From Anti-Corruption to Democracy in Guatemala

Anti-corruption politics won’t liberate Guatemala from the military, organized crime, and the wealthy. But only elites’ interests will be served by shutting down the country’s attempts to root that corruption out.

Guatemalan president Jimmy Morales, April 16, 2016. Presidencia de El Salvador / Wikimedia

In Guatemala, as in the rest of Central America, September 15 is celebrated as Independence Day. In both 2017 and 2018, the “mes de la patria” (“Month of the Fatherland”) has been marked by significant escalation in a simmering political crisis that began in 2015 with a series of street protests that eventually led to the resignation and subsequent arrest of the country’s president and vice-president, Otto Pérez Molina and Roxana Baldetti.

It’s no coincidence that current Guatemalan president Jimmy Morales and the sectors of the military and economic elite that have closed ranks behind him chose this time of year to take drastic action against the International Commission against Impunity in Guatemala (CICIG), an anti-corruption initiative in the country. September is a month of celebration, in which the street corners and market stalls are filled with Guatemalans selling the light blue and white national flags, and school children march in clanging bands and run with uncovered containers of fire in torch relays — a perfect month for the corrupt elite that runs the country to appeal to nationalism and vestigial anticommunism to arrest the progress against corruption and tamp down growing social movements.

The obstacles that have been thrown in front of CICIG’s work range from reducing the number of police assigned to CICIG to the nonrenewal of CICIG’s mandate and the denial of reentry to the country of the head of the commission, Ivan Velasquez. This campaign against CICIG has coincided with the killing of dozens of leaders of rural indigenous and campesino activist leaders in the last nine months — portents of a return to the militarized, corrupt, repressive Guatemalan state that terrorized its citizens in the years before the 1996 Peace Accords that ended thirty-six years of civil war.

CICIG and Jimmy Morales

CICIG was created in 2006 through an agreement between the United Nations and the Guatemalan government to work alongside and strengthen the country’s institutions in their struggle against corruption, impunity, and organized crime. The current crisis was precipitated by President Morales (himself the subject of three separate investigations and recommendations for prosecution by CICIG), who announced on August 29 that he would not be renewing the CICIG’s mandate, set to run out in September 2019 because of its supposed politicization and threats to Guatemala’s sovereignty and national unity.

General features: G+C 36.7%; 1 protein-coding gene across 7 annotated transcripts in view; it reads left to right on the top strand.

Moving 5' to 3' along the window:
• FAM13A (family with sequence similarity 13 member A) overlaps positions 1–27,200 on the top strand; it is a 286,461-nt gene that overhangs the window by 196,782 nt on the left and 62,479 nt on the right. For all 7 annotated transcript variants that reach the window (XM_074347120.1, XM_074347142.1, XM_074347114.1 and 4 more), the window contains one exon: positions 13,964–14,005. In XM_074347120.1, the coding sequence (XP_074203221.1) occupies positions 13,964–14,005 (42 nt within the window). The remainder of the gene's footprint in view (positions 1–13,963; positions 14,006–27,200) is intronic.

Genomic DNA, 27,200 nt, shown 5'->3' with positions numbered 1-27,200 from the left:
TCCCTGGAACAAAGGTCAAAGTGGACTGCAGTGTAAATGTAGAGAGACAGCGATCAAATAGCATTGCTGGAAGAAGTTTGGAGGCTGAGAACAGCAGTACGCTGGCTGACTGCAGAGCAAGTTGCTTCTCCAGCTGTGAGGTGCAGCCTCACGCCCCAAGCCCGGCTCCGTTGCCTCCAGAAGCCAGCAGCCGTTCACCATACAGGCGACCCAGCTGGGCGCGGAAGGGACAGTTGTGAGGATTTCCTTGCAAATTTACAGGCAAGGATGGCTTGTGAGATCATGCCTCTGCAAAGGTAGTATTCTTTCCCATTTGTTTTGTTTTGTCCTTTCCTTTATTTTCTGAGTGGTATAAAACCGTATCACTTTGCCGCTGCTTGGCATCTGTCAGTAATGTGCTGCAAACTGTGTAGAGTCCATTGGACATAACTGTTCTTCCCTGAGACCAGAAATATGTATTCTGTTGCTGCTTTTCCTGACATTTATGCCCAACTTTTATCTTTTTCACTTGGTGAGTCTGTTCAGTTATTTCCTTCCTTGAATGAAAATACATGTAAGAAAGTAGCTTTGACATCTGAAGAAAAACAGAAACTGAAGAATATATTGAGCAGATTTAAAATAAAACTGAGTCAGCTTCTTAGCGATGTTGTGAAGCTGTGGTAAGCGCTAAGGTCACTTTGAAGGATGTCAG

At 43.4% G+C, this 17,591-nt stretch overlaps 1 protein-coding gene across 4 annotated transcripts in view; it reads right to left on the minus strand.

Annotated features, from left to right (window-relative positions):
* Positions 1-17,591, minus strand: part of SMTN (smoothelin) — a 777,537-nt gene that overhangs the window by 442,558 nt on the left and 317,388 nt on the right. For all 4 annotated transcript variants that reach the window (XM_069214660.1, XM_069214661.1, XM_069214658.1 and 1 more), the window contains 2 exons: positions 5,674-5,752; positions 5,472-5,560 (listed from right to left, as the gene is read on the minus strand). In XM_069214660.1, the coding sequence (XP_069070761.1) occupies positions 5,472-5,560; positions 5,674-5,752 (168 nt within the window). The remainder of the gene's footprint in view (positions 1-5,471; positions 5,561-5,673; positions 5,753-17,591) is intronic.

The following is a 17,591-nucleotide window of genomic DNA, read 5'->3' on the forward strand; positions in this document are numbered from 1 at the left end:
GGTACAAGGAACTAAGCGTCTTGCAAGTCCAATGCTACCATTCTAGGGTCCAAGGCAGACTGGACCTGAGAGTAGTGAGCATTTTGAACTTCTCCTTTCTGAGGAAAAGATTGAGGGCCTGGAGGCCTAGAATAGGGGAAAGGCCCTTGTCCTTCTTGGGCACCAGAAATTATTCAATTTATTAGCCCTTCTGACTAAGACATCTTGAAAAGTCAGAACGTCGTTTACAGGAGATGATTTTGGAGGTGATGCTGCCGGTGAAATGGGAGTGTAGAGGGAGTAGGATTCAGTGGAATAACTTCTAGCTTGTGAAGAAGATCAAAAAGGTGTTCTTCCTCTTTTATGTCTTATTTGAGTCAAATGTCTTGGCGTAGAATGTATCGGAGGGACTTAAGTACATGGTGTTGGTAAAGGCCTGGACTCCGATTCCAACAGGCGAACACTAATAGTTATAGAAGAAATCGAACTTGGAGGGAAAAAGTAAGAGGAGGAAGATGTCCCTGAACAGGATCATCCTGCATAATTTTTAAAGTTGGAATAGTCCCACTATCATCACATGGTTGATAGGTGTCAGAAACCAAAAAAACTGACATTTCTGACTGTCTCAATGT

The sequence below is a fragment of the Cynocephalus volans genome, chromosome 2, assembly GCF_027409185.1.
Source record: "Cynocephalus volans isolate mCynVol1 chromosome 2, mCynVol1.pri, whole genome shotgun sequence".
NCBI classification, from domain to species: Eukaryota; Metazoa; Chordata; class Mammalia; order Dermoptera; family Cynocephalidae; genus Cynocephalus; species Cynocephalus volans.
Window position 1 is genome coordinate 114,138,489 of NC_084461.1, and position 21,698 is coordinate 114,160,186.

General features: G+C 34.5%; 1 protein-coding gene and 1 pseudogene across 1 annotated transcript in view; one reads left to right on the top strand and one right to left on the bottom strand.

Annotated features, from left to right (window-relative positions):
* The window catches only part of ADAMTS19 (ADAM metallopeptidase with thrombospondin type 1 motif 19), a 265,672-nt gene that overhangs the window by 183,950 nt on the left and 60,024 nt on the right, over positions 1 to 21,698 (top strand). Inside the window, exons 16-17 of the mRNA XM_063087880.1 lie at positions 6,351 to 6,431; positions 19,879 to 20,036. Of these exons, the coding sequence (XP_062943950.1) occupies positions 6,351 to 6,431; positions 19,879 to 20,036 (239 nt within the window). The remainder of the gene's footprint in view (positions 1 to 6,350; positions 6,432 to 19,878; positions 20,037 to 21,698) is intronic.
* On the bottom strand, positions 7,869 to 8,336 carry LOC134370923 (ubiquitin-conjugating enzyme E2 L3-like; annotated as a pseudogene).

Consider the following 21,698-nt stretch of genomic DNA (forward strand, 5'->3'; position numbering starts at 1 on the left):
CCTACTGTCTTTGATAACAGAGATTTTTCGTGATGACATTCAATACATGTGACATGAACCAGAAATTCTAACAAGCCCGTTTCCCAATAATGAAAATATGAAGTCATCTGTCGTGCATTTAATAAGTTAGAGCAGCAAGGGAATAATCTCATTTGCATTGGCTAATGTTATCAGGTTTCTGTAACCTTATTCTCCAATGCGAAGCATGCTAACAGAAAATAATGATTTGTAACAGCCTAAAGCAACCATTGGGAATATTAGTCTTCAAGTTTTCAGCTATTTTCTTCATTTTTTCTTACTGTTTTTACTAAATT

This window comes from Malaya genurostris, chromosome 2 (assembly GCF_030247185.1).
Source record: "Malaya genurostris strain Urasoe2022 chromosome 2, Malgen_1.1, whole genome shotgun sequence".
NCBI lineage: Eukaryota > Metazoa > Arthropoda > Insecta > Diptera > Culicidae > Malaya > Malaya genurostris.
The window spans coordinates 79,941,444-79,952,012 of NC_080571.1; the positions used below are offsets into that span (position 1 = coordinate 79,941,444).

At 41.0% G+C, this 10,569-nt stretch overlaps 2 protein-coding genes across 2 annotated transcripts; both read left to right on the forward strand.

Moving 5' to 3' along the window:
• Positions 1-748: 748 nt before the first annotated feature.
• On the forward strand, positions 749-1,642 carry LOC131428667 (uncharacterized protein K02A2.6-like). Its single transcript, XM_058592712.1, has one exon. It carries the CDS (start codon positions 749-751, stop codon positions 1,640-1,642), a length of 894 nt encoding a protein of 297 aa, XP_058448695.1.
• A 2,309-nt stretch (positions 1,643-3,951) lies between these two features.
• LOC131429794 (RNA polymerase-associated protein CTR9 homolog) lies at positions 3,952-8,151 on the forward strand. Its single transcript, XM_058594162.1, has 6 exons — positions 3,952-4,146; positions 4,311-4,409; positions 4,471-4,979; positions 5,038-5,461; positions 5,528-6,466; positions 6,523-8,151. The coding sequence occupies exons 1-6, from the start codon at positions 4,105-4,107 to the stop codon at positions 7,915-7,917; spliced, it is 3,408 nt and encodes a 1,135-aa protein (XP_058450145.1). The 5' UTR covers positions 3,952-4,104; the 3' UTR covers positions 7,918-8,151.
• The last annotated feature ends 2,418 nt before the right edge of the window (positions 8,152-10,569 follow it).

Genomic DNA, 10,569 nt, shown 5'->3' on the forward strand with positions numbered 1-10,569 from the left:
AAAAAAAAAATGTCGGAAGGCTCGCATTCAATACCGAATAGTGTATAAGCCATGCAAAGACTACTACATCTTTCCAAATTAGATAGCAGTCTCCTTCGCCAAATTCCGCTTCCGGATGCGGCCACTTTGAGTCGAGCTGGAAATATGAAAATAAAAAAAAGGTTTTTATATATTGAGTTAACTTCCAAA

For much of its early history, CICIG had minimal impact on entrenched networks of organized crime and corruption. These networks, encompassing government officials, members of an oligarchy that can trace back their ancestry to the Spanish conquest in the sixteenth century, organized crime syndicates, and current and former military officers, were long thought to be untouchable givens of life in Guatemala. Massive increases in violence and migration during the first two decades of the 2000s are just two symptoms of the destabilizing and impoverishing effects of these networks and official corruption on Guatemalan society.

The initial weaknesses of CICIG were overcome by legal reforms in 2006 and 2009 that gave security forces the ability to engage in undercover investigations and allowed CICIG to develop and utilize “colaborador eficaz,” (similar to plea bargains in the Anglo-American legal system in criminal investigations. Perhaps just as importantly, beginning in 2013, the MP was headed by two dogged prosecutors, Claudia Paz y Paz and Thelma Aldana, and later Ivan Velásquez, a Colombian prosecutor who dramatically increased the impact of CICIG and the MP.

Paz y Paz successfully prosecuted gang leaders and the politically connected leaders of drug cartels as well as winning a genocide verdict against former military dictator Efrain Rios Montt for his military campaigns against the Maya-Ixil of northwest Guatemala and jailing the murderer of Bishop Gerardi, the author of the Catholic Church’s human rights report that pinned most atrocities during the thirty-six-year civil war on the army, who was brutally bludgeoned to death in his residence two days after the release of the report.